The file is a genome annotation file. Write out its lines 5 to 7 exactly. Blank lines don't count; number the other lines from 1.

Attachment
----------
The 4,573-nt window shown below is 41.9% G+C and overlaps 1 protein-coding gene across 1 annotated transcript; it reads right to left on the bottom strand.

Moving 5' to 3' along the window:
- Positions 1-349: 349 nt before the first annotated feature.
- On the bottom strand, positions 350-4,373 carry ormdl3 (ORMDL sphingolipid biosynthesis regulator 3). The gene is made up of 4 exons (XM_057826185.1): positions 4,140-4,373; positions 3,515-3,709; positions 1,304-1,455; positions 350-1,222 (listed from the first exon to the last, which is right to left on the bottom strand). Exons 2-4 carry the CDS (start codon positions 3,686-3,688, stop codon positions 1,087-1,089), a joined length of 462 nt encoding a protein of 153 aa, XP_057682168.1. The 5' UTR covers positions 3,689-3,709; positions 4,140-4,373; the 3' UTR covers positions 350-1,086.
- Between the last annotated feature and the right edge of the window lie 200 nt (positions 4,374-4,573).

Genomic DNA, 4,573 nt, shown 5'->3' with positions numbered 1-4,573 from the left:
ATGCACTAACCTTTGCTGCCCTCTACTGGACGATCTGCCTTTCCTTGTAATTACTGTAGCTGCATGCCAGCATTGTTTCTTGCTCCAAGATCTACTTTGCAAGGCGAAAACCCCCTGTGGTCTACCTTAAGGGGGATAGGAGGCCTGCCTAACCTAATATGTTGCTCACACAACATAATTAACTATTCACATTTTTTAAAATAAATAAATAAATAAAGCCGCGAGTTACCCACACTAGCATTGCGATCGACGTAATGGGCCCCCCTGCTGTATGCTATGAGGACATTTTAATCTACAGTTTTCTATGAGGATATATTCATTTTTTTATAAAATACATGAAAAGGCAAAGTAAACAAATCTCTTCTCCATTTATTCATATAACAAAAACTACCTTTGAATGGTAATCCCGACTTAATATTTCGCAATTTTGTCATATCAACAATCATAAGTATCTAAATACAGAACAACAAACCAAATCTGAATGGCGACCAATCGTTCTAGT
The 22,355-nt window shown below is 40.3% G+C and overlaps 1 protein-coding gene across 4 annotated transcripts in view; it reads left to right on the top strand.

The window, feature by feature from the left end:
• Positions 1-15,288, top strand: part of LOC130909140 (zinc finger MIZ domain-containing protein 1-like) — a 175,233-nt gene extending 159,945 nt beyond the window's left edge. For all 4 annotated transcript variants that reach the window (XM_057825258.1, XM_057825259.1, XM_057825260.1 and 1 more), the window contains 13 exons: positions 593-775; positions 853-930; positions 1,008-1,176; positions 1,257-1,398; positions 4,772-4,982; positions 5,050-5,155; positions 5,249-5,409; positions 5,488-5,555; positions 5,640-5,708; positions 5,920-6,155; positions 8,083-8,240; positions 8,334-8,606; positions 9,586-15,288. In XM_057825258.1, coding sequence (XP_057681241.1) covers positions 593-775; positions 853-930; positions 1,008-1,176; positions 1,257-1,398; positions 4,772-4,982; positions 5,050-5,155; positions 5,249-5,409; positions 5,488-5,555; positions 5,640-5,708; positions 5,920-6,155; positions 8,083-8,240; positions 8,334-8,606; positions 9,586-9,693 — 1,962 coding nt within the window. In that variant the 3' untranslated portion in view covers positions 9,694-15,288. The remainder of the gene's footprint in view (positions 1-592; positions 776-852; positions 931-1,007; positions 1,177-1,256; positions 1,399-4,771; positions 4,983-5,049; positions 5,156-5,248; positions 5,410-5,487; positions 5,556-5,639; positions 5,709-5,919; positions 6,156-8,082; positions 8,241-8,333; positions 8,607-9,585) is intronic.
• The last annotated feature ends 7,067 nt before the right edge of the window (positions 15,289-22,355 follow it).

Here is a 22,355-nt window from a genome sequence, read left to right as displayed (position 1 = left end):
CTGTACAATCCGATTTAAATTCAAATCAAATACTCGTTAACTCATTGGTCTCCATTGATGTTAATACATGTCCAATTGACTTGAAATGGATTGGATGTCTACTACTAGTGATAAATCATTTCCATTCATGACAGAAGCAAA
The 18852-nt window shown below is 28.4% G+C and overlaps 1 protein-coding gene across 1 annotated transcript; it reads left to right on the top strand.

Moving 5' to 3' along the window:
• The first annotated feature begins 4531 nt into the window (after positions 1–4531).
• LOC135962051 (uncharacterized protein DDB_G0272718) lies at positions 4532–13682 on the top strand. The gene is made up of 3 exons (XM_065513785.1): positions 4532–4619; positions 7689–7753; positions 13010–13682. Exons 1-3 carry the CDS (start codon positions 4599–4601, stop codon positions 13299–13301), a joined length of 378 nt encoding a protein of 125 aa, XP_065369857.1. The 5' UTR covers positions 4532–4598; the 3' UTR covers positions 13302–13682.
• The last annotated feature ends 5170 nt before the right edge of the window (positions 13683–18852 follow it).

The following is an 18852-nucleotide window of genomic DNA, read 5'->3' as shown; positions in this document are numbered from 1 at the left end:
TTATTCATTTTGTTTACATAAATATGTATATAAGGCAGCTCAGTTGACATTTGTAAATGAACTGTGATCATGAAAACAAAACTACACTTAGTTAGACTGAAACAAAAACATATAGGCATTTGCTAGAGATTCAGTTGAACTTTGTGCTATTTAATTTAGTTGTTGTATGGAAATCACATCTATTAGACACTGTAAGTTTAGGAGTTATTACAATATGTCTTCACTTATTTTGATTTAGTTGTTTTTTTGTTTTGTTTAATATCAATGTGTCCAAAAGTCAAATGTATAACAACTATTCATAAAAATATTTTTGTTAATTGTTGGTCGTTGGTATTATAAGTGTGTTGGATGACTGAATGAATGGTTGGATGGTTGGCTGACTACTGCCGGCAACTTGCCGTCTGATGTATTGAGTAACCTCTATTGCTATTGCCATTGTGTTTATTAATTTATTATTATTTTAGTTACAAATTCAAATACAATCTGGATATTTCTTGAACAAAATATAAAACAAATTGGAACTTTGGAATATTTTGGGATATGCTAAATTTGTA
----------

- Between the last annotated feature and the right edge of the window lie 200 nt (positions 4,374-4,573).

Genomic DNA, 4,573 nt, shown 5'->3' with positions numbered 1-4,573 from the left:
ATGCACTAACCTTTGCTGCCCTCTACTGGACGATCTGCCTTTCCTTGTAATTACTGTAGCTGCATGCCAGCATTGTTTCTTGCTCCAAGATCTACTTTGCAAGGCGAAAACCCCCTGTGGTCTACCTTAAGGGGGATAGGAGGCCTGCCTAACCTAATATGTTGCTCACACAACATAATTAACTATTCACATTTTTTAAAATAAATAAATAAATAAAGCCGCGAGTTACCCACACTAGCATTGCGATCGACGTAATGGGCCCCCCTGCTGTATGCTATGAGGACATTTTAATCTACAGTTTTCTATGAGGATATATTCATTTTTTTATAAAATACATGAAAAGGCAAAGTAAACAAATCTCTTCTCCATTTATTCATATAACAAAAACTACCTTTGAATGGTAATCCCGACTTAATATTTCGCAATTTTGTCATATCAACAATCATAAGTATCTAAATACAGAACAACAAACCAAATCTGAATGGCGACCAATCGTTCTAGT